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Government Gives Ailing Apartment Market a Financial Lift

The beleaguered apartment industry got a double dose of encouraging news from the nation’s capital this past week. The Federal Housing Finance Agency, the regulator that oversees Fannie Mae and Freddie Mac, raised this year’s spending goals for the agencies’ affordable housing programs.

Meanwhile, just-proposed legislation is expected to substantially increase FHA financing levels for new high-rise apartment projects.

Under the revised financing targets, Fannie Mae will buy an estimated $6.6 billion in affordable multifamily mortgages in 2009, while Freddie Mac aims to buy $4.6 billion worth of mortgages, according to the National Multi Housing Council (NMHC). The original special affordable housing goals for this year were $5.5 billion for Fannie Mae and $3.9 billion for Freddie Mac.

Both the original and revised figures, however, are significantly lower than the actual financing levels of last year. In 2008, Fannie Mae purchased $13.3 billion in multifamily mortgages and Freddie Mac bought $7.5 billion, for a total of $20.8 billion for the two government-sponsored enterprises (GSEs), which were placed in federal conservatorship in September 2008.

Still, in view of the ailing economy and Fannie and Freddie’s financial problems, NMHC is grateful that the government has revised the agencies’ investment targets.

“It reflects continuing commitment of the federal government to affordable housing,” says NMHC president Doug Bibby. At the same time, the goals take into account the reality of the situation facing the enterprises, Bibby says. “The goals set for them are not onerous.”

The proposed budget levels enable the agencies to meet the demand for multifamily financing at a time when the industry, like other sectors of commercial real estate, has been damaged by the recession and wrenching job losses. The unemployment rate reached 9.5% in June, according to the Labor Department.

The role of the GSEs in providing financing cannot be underestimated. For years, they have essentially propped up the industry’s capital structure. “Right now they’re providing 90% of debt capital for multifamily housing. I don’t know how much more they can do,” says Bibby.

Although demographic trends are expected to bolster the multifamily sector over the long run, in the short term the industry has been hurt by weakening real estate fundamentals amid a deteriorating job market.

According to New York-based research firm Reis, apartment properties registered the weakest second-quarter performance in a decade. The national vacancy rate rose to 7.6%, up 30 basis points from the first quarter, and up 150 basis points from the second quarter of 2008.

Real Capital Analytics (RCA), a research firm also based in New York, reports that apartment transactions plunged 81% year over year in the first five months of 2009.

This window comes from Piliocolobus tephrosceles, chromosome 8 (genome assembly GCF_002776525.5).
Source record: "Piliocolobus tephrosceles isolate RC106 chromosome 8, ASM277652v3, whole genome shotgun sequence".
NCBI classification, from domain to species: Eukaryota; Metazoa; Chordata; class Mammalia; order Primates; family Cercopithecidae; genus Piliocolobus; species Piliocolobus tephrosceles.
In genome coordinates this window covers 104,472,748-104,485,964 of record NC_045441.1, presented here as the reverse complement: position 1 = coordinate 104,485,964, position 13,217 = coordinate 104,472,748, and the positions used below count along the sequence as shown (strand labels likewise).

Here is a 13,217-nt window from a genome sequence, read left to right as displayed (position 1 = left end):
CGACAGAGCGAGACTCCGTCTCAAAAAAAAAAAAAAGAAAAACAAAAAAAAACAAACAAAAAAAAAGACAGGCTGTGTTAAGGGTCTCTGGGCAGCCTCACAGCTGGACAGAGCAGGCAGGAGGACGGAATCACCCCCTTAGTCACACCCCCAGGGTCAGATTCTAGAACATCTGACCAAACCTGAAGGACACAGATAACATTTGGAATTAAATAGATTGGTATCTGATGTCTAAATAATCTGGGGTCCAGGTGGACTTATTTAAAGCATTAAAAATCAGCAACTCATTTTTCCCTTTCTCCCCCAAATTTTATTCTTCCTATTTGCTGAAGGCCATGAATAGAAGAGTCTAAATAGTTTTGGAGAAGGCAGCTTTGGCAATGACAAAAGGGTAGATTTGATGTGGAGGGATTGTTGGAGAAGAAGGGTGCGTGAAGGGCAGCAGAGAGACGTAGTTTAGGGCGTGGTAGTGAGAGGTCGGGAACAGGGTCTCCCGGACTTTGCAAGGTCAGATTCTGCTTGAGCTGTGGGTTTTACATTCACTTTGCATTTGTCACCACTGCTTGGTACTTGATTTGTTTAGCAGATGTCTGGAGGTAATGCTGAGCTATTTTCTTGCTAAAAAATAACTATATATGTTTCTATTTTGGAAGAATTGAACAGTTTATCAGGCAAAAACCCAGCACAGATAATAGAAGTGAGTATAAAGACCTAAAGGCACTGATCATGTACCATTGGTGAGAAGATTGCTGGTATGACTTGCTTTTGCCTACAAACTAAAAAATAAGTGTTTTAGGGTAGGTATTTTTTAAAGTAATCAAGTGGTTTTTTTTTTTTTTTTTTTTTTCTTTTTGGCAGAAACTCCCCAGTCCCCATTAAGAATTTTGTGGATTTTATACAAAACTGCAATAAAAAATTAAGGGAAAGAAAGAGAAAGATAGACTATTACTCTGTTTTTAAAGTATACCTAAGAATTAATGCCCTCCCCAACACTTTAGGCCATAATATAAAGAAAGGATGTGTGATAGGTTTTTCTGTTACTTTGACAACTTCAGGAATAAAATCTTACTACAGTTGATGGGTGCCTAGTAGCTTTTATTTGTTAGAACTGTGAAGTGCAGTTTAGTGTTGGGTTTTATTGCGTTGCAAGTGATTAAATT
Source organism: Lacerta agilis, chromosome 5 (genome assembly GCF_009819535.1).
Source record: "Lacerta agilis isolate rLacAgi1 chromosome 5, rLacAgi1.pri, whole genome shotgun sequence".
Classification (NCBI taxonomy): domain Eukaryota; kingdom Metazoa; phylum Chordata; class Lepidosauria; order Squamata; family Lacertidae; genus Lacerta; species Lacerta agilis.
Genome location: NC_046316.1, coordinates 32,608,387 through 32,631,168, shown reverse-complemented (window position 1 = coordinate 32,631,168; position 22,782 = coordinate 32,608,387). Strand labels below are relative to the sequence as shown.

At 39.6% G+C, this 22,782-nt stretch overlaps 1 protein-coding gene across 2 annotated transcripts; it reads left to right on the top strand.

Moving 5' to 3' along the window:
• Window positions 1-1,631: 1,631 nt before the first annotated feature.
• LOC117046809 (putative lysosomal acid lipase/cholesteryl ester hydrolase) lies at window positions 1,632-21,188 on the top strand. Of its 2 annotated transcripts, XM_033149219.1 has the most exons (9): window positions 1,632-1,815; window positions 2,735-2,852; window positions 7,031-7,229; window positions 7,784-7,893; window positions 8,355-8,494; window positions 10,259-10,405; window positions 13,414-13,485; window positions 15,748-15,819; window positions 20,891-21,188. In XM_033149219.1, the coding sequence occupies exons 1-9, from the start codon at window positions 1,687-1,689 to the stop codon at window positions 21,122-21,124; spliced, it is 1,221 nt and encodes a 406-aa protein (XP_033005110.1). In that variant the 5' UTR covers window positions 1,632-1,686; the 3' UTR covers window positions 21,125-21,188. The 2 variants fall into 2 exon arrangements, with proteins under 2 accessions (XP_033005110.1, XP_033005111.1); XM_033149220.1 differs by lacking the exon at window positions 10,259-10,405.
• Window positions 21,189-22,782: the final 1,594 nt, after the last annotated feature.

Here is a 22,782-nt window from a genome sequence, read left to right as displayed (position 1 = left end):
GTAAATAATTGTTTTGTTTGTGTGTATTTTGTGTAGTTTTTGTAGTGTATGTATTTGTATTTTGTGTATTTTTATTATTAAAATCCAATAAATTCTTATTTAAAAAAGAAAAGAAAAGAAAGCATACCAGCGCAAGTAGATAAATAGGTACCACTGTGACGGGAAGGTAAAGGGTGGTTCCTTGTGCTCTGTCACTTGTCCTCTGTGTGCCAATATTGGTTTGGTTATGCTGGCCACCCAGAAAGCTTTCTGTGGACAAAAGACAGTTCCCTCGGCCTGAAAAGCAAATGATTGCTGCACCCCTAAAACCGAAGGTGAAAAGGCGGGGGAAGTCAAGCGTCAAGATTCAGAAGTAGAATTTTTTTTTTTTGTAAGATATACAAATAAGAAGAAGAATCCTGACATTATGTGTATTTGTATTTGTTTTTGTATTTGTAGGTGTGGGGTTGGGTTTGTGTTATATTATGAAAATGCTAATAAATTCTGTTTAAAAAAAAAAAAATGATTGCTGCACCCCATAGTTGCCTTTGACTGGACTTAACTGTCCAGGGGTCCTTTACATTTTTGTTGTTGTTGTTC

In addition, the $2 billion in apartment sales reported in the first quarter of 2009 was far lower than the $7 billion in sales recorded in the first quarter of 2008, according to RCA, and it was the lowest dollar volume in sales since RCA began tracking the data in 2001. In the peak year for sales, 2007, $19 billion in transactions were reported in the first quarter.

FHA financing could increase

Meanwhile, legislation just introduced in Congress would increase FHA loan limits for high-rise apartment developments. The FHA Multifamily Loan Limit Adjustment Act of 2009 would raise loan limits for the high-rise projects to 50% higher than financing for non-elevator properties.

That means FHA would raise the financing limits from $68,070 per two-bedroom unit for an elevator property to $93,029.

House Financial Services Committee Chairman Barney Frank (D-Mass.) has indicated that he supports the bill, according to NMHC. Congress is expected to act on the legislation after it returns from this month’s recess.

“That’s a very positive thing for the industry,” says Bibby. It would not only help with the development of high-rise structures, but it would also give builders more flexibility to produce the kind of housing consumers want. “What we need right now is a wide range of housing choices for consumers. We had several years of underdevelopment of multifamily housing.”

Like developers at the lower end of the market, who have been strapped by stress in the low-income housing tax credit program and a lack of investors, companies that build high-rise rental units at the upper end of the market have also been hurt by the lack of available financing.

Although it’s too soon to tell what the fate of the legislation will be, the apartment industry is encouraged, Bibby says. “We’re hopeful.”

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